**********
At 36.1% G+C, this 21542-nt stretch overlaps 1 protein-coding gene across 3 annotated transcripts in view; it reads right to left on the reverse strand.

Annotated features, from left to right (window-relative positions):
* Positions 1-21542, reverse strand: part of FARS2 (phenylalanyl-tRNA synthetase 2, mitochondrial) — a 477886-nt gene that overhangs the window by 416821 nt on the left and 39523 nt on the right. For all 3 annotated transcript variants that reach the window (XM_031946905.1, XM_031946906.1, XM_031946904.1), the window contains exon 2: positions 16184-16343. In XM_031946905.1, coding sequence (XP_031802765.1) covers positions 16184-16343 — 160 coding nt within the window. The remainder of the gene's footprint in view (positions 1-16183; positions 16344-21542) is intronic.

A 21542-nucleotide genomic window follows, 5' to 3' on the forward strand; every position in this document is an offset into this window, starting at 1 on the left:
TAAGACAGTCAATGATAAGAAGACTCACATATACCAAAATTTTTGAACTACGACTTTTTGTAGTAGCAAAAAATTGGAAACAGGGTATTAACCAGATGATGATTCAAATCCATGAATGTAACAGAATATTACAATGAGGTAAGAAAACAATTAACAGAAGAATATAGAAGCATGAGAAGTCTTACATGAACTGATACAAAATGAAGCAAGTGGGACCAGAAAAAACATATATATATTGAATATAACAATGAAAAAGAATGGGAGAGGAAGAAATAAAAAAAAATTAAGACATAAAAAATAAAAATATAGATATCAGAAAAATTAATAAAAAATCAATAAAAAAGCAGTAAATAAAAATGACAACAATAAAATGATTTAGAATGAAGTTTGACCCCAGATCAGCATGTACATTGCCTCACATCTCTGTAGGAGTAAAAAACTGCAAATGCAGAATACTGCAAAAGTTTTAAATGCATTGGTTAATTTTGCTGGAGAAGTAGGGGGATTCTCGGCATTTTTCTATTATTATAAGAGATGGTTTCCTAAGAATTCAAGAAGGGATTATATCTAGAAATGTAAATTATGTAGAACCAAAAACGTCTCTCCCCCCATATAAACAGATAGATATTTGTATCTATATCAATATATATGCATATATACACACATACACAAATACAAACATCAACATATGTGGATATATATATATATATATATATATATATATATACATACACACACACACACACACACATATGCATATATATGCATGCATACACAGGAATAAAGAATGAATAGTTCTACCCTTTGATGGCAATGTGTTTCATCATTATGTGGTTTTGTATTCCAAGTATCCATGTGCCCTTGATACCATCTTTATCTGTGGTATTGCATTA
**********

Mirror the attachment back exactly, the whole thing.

At 36.1% G+C, this 21542-nt stretch overlaps 1 protein-coding gene across 3 annotated transcripts in view; it reads right to left on the reverse strand.

Annotated features, from left to right (window-relative positions):
* Positions 1-21542, reverse strand: part of FARS2 (phenylalanyl-tRNA synthetase 2, mitochondrial) — a 477886-nt gene that overhangs the window by 416821 nt on the left and 39523 nt on the right. For all 3 annotated transcript variants that reach the window (XM_031946905.1, XM_031946906.1, XM_031946904.1), the window contains exon 2: positions 16184-16343. In XM_031946905.1, coding sequence (XP_031802765.1) covers positions 16184-16343 — 160 coding nt within the window. The remainder of the gene's footprint in view (positions 1-16183; positions 16344-21542) is intronic.

A 21542-nucleotide genomic window follows, 5' to 3' on the forward strand; every position in this document is an offset into this window, starting at 1 on the left:
TAAGACAGTCAATGATAAGAAGACTCACATATACCAAAATTTTTGAACTACGACTTTTTGTAGTAGCAAAAAATTGGAAACAGGGTATTAACCAGATGATGATTCAAATCCATGAATGTAACAGAATATTACAATGAGGTAAGAAAACAATTAACAGAAGAATATAGAAGCATGAGAAGTCTTACATGAACTGATACAAAATGAAGCAAGTGGGACCAGAAAAAACATATATATATTGAATATAACAATGAAAAAGAATGGGAGAGGAAGAAATAAAAAAAAATTAAGACATAAAAAATAAAAATATAGATATCAGAAAAATTAATAAAAAATCAATAAAAAAGCAGTAAATAAAAATGACAACAATAAAATGATTTAGAATGAAGTTTGACCCCAGATCAGCATGTACATTGCCTCACATCTCTGTAGGAGTAAAAAACTGCAAATGCAGAATACTGCAAAAGTTTTAAATGCATTGGTTAATTTTGCTGGAGAAGTAGGGGGATTCTCGGCATTTTTCTATTATTATAAGAGATGGTTTCCTAAGAATTCAAGAAGGGATTATATCTAGAAATGTAAATTATGTAGAACCAAAAACGTCTCTCCCCCCATATAAACAGATAGATATTTGTATCTATATCAATATATATGCATATATACACACATACACAAATACAAACATCAACATATGTGGATATATATATATATATATATATATATATATATACATACACACACACACACACACACATATGCATATATATGCATGCATACACAGGAATAAAGAATGAATAGTTCTACCCTTTGATGGCAATGTGTTTCATCATTATGTGGTTTTGTATTCCAAGTATCCATGTGCCCTTGATACCATCTTTATCTGTGGTATTGCATTA